Brooklyn Book Festival
Sunday, September 14
It was a late Saturday Los Angeles Times article that broke the news of David Foster Wallace’s death for most of us, and it was their book editor David Ulin’s quote, describing the scene at Saturday’s National Book Critics Circle Board meeting in New York City, that best summed up the character of a weekend most of literary Brooklyn had been looking forward to for a long time: “What was a party is now a wake.”
The Brooklyn Book Festival, which took place the following day, was according to Johnny Temple of Akashic Books (and, once upon a time, Girls Against Boys), “the biggest public literary event in the borough’s history”—call it a mass farewell. Only once did Wallace come up by name, and that was, suitably, in the middle of the Simon Rich, Henry Alford, Sandra Tsing Loh, and Ben Greenman-featuring comedy panel “Writing Funny.” Greenman nodded, “very sadly,” to Wallace as a departed ideal of “serious” funny writing. He was that and more.
Saturday Night Live writer Simon Rich, detoxing after his show’s opening season bout with Wayne, Tina, et al, remained convinced that the panel, which took place in Borough Hall’s most august courtroom, was in fact a dream: “I am sixty percent sure this is a nightmare in which I’ve been accused of a serious crime.” Suitable, since the general conclusion seemed to be everything was funnier when being mistaken for something else (Henry Alford: “Raymond Chandler, I think, is hilarious”; Rich, again: “I always thought I was writing horror.”)
Credit to the festival’s organizers for keeping things down to earth, although when they didn’t, look out. An iffily conceived “Out of Place” panel chose—apparently by virtue of their last names—Rivka Galchen, Moustafa Bayoumi, and David Rakoff to speak on the “exciting, disconcerting, and sometimes dangerous experience of being out of place.” Galchen, responding to the futility of the exercise, read out some of her favorite Dewey Decimal subcategories (“Rednecks in Motion Pictures,” “Lawns in Literature”). Lunchtime.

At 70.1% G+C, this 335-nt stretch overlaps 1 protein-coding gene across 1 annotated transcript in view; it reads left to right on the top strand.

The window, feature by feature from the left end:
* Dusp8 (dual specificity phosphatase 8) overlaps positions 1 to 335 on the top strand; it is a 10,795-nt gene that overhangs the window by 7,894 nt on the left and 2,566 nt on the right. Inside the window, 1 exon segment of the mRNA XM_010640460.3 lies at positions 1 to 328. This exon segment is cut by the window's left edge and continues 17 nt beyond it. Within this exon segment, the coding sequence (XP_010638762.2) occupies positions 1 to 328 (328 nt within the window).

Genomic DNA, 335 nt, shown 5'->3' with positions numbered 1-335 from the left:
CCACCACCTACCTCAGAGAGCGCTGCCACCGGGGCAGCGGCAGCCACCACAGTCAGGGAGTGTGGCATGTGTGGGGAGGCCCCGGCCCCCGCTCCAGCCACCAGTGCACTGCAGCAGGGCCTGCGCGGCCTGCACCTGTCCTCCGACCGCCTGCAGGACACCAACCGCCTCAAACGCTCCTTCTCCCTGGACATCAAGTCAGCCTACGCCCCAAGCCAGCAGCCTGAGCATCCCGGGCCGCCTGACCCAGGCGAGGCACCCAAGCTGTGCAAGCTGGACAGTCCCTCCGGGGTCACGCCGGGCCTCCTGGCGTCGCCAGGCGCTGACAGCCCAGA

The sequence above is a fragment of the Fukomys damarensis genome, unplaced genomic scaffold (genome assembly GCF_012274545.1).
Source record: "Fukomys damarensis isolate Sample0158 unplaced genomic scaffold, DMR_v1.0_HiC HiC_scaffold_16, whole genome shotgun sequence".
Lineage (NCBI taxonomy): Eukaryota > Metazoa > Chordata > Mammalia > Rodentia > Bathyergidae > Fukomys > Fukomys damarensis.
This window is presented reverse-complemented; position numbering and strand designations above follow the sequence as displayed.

Then, enter the titans: Richard Price, in a pink shirt, talking screenwriting with A.M. Holmes (Price: “Do your best, then just get paid”). Ian MacKaye and Thurston Moore, confirming once again that there may be no two more difficult interview subjects in punk rock. (“Please keep in mind these guys have been interviewed hundreds of times,” said moderator Johnny Temple, “so don’t ask the obvious questions.” Second audience question: “Do you think objects of music and art are more fetishized than they used to be?”) Jonathan Lethem, George Pelecanos, and Dorothy Allison read next, Lethem chuckling about “home court advantage” and reading the section of Fortress of Solitude in which Mingus, now Dose, the crackhead, betrays himself once again, “complicit in renovation, making Boerum Hill of Gowanus”—huge, guilty laughs.
Finally, at the cocktail hour, the grown-ups: “The Consequences to Come,” a New York Review of Books panel on the increasingly dim Democratic election prospects, moderated by NYRB editor Robert Silvers and featuring Joan Didion, in whose almost tangible halo you could also see fellow panelists and NYRB writers Mark Danner, Ronald Dworkin, and Darryl Pinckney. The predictions were dire, but Didion prevailed: “I’m going to stand up because I’m too short to sit down and talk,” she said, and in her surprisingly young woman’s voice she read a short piece on the election. “We were talking all this time about how different it was, but it wasn’t,” she said, and her trademark litanies (“We could argue over…”) were spoken in room that was visibly holding its breath. The last word was left to Pinckney, who took a hard look at the day’s bad news, his fellow-panelists’ dispiriting poll numbers and statistics, and a very scary political climate and said, merely, “I refuse to freak out.”